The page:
Technology in the Classroom: Reacting to the Past
Welcome to Reacting to the Past at Pace University. Reacting to the Past (RTTP) is an engaging pedagogy where students role play vital moments from the past. Student prepare by reading primary and secondary sources and by investigating the historical characters they play in debates. They also read literary works and learn the cultural contexts of the period they are studying. Class discussion is led by students while professors and student preceptors help to run the simulations.
“It opened your eyes and provided a deep understanding of the workings of the Tudor dynasty and its involvement with Europe.”
“The discussions. It’s easier to remember things when you actively participate.”
“Reacting to the past was the best experience I’ve had in college so far.”
“I found it very insightful, and perhaps even enlightening, playing the roles I played. As somebody on the center-right part of the political spectrum, it was, at first, a bit of a challenge to get into the mindset of a proto-communist. But after all the readings and instruction, I managed to jump right into it on the first game session and set aside all reservations (vivre la commune de Paris!)”
“The reacting game itself strongly reinforces the information we were meant to learn in the class.”
“Playing the game gives you a deeper, stronger understanding of the material. Putting the knowledge we gained through lectures into use during the games is incredibly effective and valuable.”
“Drs. Driver and Reagin form and amazing dynamic. I’d liken it to one of those buddy cop movies: Dr. Driver is the straight-shooter, delivering orthodox, yet interesting lectures, where Dr. Reagin is the slightly unhinged-one, in the best sense of the term. I found it quite the (informative) spectacle when she went off on her rant about the sheer counter-factuality of women's suffrage passing in the National Assembly.”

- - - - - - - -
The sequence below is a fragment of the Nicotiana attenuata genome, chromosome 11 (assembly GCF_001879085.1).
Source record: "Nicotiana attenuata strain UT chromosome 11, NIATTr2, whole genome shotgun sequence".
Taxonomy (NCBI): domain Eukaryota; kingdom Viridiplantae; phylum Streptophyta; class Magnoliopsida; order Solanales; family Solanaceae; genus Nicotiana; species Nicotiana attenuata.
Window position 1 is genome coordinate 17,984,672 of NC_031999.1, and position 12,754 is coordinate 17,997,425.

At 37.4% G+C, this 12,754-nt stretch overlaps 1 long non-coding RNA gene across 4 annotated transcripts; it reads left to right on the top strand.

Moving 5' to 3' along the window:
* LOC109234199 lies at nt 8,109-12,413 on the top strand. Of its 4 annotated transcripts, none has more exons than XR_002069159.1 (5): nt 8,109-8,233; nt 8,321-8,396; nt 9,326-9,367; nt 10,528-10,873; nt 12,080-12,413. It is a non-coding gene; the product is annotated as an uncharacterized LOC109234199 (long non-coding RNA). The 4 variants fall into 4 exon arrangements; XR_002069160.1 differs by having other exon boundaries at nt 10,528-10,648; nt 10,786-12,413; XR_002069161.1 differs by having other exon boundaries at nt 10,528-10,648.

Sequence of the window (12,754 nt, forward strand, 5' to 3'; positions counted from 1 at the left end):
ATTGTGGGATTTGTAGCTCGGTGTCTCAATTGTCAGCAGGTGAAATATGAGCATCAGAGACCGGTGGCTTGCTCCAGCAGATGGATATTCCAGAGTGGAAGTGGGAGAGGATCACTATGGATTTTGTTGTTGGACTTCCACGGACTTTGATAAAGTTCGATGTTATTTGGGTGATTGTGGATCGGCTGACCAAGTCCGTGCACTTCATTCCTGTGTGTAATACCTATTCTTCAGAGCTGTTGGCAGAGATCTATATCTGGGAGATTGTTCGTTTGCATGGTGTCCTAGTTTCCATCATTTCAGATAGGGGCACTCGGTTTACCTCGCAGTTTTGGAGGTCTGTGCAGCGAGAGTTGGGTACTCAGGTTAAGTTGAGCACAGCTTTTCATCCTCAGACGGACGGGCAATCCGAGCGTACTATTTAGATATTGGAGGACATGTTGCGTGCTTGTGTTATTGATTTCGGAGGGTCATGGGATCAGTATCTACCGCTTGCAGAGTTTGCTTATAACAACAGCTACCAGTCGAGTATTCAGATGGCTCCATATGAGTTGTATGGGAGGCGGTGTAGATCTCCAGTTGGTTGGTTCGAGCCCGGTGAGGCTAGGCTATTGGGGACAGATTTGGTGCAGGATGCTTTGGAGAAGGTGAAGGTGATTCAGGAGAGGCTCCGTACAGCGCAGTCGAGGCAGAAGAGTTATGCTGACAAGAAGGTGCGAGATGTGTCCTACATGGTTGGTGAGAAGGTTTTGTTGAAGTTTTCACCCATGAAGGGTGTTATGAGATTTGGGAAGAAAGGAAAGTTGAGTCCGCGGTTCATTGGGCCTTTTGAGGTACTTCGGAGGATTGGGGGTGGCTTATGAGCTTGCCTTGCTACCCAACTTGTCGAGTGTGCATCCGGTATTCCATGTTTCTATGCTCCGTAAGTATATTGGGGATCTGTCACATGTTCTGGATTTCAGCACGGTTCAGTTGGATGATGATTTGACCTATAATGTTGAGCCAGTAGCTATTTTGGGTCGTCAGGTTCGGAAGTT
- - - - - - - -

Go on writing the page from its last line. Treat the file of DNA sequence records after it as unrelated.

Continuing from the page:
Martha Driver is Distinguished Professor of English and Women’s and Gender Studies at Pace University in New York City. A co-founder of the Early Book Society for the study of manuscripts and printing history, she writes about illustration from manuscript to print, book production, and the early history of publishing. In addition to publishing some 45 articles in these areas, she has edited sixteen journals over thirteen years, including Film & History: Medieval Period in Film and the Journal of the Early Book Society. Her books about pictures (from manuscripts miniatures to woodcuts to film) include The Image in Print: Book Illustration in Late Medieval England (British Library Publications and University of Toronto), An Index of Images in English MSS, fascicle four, with Michael Orr (Brepols), and The Medieval Hero on Screen and Shakespeare and the Middle Ages, with Sid Ray (McFarland).
Nancy Reagin is a Professor of History and Women’s & Gender Studies, and chair of the Department of Women’s & Gender Studies at Pace University in New York. She has published broadly in modern German history, including numerous articles and books on the history of German feminism, nationalism and national identities, and the development of European consumer cultures, nationalism and national identities, and the development of European consumer cultures. Her books include A German Women's Movement: Class and Gender in Hanover, 1880–1933 (University of North Carolina Press), The Heimat Abroad: The Boundaries of Germaness, with Renate Bridenthal and Krista O’Donnell (University of Michigan Press) , and Sweeping the Nation: Domesticity and National Identity in Germany, 1870-1945 (Cambridge University Press). She is also the editor of the Pop Culture and History series, published by Wiley & Sons.